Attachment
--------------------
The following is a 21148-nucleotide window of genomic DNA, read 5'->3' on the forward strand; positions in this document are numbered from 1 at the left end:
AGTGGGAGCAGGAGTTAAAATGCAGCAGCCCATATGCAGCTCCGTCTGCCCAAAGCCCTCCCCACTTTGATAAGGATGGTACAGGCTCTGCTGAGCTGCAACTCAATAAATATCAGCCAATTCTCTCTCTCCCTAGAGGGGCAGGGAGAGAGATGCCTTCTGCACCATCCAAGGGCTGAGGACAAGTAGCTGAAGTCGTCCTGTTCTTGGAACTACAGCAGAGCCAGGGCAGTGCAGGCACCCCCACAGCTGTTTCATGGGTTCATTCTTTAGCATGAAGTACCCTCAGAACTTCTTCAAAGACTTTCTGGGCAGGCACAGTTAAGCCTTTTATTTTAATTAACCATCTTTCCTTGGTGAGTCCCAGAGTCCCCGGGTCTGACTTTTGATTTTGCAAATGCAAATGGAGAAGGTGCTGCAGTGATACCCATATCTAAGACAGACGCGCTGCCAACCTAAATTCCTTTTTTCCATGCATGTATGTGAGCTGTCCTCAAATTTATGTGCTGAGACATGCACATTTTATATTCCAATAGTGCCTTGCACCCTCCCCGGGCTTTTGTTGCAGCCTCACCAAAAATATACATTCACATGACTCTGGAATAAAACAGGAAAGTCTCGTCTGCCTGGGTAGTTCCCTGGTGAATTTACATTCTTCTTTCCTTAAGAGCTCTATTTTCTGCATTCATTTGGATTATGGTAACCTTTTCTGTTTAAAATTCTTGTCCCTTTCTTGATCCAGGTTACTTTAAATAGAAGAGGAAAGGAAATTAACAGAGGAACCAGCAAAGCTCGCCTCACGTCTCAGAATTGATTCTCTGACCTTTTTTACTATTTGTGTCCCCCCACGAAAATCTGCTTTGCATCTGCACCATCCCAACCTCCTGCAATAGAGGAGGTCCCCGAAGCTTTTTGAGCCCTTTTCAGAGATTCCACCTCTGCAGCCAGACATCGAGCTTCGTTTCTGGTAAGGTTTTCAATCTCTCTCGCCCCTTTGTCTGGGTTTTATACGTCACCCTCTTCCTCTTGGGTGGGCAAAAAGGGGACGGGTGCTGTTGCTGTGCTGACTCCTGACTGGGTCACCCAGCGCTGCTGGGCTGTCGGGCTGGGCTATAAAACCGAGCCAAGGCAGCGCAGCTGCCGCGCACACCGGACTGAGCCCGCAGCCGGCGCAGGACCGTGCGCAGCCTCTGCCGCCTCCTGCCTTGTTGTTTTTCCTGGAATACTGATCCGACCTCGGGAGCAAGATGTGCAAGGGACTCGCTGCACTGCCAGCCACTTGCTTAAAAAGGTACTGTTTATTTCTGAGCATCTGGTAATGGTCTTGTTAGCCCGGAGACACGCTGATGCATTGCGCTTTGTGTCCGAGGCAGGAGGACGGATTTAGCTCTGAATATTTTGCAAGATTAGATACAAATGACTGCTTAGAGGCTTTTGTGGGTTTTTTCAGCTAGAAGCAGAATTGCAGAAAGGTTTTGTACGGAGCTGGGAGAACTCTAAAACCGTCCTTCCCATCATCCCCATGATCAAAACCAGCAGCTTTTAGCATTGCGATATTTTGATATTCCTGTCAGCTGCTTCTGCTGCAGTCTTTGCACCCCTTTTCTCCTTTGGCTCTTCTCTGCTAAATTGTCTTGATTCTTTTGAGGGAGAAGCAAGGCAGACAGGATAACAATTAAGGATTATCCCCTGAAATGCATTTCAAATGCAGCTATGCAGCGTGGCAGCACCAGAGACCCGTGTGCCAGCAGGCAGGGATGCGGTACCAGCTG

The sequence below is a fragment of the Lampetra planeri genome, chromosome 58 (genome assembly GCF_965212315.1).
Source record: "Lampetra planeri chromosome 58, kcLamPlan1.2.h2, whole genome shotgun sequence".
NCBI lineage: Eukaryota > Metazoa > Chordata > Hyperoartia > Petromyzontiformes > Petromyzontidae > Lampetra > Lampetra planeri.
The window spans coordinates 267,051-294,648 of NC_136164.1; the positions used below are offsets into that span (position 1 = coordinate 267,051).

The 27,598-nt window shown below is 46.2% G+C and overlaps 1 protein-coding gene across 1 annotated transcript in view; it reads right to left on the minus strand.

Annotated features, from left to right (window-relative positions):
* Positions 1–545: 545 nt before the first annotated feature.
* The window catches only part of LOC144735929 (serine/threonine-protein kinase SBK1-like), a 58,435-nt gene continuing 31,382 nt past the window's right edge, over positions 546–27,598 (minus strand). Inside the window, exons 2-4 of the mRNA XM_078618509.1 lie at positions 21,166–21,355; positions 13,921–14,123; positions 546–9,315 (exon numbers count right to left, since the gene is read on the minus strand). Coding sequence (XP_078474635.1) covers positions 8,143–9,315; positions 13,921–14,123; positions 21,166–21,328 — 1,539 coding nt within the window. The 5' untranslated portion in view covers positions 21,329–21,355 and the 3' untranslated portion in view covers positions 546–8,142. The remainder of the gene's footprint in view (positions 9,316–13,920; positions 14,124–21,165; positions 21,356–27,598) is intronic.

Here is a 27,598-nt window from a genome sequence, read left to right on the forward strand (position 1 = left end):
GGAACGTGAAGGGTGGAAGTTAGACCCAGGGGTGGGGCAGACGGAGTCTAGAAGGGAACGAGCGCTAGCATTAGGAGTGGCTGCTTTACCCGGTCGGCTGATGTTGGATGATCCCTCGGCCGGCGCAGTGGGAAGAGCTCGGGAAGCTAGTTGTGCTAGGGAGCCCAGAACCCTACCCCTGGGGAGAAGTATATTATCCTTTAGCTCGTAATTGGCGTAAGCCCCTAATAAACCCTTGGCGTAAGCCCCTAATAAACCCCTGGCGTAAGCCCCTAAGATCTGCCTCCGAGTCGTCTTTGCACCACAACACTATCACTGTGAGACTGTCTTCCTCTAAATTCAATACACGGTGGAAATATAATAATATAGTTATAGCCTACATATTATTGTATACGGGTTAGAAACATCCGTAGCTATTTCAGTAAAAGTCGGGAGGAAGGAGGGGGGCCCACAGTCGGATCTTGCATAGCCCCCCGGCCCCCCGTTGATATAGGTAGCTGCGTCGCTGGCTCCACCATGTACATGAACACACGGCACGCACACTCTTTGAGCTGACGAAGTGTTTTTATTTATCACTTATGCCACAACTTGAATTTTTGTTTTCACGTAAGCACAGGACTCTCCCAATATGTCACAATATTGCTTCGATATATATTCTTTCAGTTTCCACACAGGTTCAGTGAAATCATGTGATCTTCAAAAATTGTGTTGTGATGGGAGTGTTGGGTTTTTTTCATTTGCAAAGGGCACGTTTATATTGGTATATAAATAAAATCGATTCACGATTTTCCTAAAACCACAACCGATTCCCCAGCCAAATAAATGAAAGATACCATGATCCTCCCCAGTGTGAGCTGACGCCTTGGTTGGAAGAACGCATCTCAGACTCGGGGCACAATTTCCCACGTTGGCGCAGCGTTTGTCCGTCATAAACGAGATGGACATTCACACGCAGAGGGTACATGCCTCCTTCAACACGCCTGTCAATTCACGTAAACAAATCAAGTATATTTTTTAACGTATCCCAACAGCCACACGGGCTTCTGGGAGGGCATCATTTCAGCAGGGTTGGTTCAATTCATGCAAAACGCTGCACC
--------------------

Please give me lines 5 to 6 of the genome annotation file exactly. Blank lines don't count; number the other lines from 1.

NCBI lineage: Eukaryota > Metazoa > Chordata > Hyperoartia > Petromyzontiformes > Petromyzontidae > Lampetra > Lampetra planeri.
The window spans coordinates 267,051-294,648 of NC_136164.1; the positions used below are offsets into that span (position 1 = coordinate 267,051).